You want your kids to have the best life possible. When your baby is first born, you may have a certain vision about how her life is going to turn out. You want her to laugh, sing, and dance all the time.
While that’s not practical or realistic, she can certainly have a wonderful life, as long as you avoid making some significant mistakes, including spoiling your children.
Spoiled children have a tendency to be less respectful to their peers and elders, they have a difficult time accepting failure, and they may not fully understand the value of material possessions or money.
There are many different ways people spoil their children, often without even realizing it. Here are seven ways you can help avoid spoiling your children, thus giving them a better foundation for the rest of their life.
Require effort before reward.
If your child wants to go over to a friend’s house, for example, but he hasn’t finished cleaning the dishes or taking out the garbage, if you let him go once, he may expect to get away with that the next time.
Too many parents today are trying to be friends to their children and will accept the half done chores in order to avoid grief in trying to get them to do it completely. The best thing is to require effort before the child receives the reward.
When you say no, stand by it. No matter how much your child begs, once you made up your mind, it’s time to end the discussion.
Children learn early on that they can manipulate their parents into getting what they want. The longer a child has been spoiled for, the more difficult it’s going to be for the parents to break that habit. You begin by ignoring their begging.
Make limits as clear and simple to understand as possible. You want to make sure there is no room for misinterpretation or manipulation. For example, if a child is asking for a sweet snack, you can certainly allow them to have one, but make it clear that they are only entitled to one. If they ask for a second one, you may need to reevaluate giving them that snack the next time around.
Be firm with those limits.
Once you set limits, it’s absolutely essential that you avoid exceeding or breaking those limits. It’s fine if your child is behaving well and you want to reward them, but if that reward is going to exceed the limits you’ve already established, don’t do it.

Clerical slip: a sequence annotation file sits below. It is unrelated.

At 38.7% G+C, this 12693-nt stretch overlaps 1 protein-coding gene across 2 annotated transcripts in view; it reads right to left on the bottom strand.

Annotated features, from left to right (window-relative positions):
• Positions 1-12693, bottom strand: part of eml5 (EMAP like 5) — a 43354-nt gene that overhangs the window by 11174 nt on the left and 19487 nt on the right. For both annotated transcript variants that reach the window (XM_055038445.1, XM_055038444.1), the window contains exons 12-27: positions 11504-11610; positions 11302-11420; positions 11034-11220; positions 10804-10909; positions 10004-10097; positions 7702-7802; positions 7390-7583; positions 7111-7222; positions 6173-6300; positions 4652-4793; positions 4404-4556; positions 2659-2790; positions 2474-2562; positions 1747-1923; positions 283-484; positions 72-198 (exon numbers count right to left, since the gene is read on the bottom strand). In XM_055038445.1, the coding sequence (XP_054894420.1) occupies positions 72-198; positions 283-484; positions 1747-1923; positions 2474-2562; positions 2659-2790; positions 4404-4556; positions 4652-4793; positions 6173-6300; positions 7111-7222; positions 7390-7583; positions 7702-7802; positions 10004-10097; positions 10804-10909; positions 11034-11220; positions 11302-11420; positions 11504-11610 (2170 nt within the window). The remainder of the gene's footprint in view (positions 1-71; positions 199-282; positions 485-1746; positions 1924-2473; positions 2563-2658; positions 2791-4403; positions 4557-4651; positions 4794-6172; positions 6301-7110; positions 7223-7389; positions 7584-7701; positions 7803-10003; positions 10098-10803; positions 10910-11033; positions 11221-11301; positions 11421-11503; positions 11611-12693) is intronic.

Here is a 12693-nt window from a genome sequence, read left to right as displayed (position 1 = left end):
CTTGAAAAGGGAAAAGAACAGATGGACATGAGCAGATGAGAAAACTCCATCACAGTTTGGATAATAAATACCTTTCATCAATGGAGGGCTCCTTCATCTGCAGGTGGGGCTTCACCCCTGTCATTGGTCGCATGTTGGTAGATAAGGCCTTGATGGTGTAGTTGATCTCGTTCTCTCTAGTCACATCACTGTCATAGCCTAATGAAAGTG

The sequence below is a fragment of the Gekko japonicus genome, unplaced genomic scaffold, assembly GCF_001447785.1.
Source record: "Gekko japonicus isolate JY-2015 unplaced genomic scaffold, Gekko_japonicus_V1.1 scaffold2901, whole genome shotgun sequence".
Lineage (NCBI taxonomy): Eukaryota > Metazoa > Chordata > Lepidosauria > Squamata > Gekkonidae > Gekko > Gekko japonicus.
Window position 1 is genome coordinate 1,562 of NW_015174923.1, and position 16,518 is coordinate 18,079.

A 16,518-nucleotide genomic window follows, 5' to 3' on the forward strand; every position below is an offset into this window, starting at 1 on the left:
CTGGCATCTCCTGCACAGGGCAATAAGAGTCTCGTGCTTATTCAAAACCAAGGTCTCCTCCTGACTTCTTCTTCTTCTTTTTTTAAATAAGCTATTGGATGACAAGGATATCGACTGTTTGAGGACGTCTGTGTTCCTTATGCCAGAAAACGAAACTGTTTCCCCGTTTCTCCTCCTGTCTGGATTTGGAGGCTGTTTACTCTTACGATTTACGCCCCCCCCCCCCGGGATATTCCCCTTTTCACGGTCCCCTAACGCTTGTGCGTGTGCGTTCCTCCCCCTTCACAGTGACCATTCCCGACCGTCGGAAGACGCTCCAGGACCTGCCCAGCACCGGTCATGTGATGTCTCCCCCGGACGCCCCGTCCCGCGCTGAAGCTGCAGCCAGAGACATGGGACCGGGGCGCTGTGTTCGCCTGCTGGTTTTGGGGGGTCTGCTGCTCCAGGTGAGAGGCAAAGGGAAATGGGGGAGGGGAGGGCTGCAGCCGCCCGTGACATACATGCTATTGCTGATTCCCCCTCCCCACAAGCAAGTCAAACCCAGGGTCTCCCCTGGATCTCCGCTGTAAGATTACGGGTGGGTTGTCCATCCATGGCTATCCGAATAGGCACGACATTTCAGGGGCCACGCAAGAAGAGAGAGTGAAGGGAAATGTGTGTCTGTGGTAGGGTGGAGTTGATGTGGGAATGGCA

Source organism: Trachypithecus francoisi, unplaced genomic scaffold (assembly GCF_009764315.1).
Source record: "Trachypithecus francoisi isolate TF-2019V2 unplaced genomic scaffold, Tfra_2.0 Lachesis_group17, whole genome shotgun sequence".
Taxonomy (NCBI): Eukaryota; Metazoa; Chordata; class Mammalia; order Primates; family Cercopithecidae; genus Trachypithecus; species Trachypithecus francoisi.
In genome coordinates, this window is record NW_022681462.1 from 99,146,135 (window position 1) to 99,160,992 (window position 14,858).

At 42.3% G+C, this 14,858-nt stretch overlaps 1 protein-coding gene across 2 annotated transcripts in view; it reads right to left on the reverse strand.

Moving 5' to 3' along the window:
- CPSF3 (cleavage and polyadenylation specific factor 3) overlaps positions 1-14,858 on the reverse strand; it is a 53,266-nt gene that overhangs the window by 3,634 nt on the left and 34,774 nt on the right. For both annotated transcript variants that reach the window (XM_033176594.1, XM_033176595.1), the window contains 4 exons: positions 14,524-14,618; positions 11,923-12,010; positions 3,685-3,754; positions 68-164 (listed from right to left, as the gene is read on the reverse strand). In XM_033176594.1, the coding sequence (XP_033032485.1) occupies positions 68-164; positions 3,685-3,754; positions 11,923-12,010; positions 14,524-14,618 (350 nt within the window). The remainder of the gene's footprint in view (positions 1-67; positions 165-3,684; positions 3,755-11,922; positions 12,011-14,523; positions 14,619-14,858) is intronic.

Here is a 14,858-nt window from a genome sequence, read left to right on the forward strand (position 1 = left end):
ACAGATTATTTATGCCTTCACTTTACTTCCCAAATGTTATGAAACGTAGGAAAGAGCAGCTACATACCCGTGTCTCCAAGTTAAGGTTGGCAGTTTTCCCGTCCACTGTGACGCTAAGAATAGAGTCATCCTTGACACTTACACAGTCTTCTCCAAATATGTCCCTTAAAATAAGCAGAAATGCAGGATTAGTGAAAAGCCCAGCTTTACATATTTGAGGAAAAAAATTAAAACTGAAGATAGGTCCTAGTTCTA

There are other ways to reward positive behavior rather than spoiling them and breaking your limits.
Have your child explain why she should get a certain privilege.
Whether it’s going over to a friend’s house for the weekend, being able to watch a certain television program, or using her allowance to purchase an item you’re not thrilled she wants (as long as you don’t have any other objections to it), make her convince you through a qualified explanation why she deserves this.
That will help your child take accountability for her actions.
Put them to work.
When children work, whether it’s doing chores around the house or something else, they can be earning money or benefits to do things they want in the future.
When they begin working for the things they want rather than getting them whenever they ask, it teaches them the value of work and earning those things.
Be a parent, not a friend.
Your child is going to be disappointed, upset, and even angry with you when you don’t give into them. If you try to be their friend and coddle them, giving them whatever they want, you’re going to end up with the spoiled child.
Make sure you remain a parent throughout their life rather than a friend. If you want your child to become your friend, once they reach their adult years, that’s something that can certainly happen, if you both choose.
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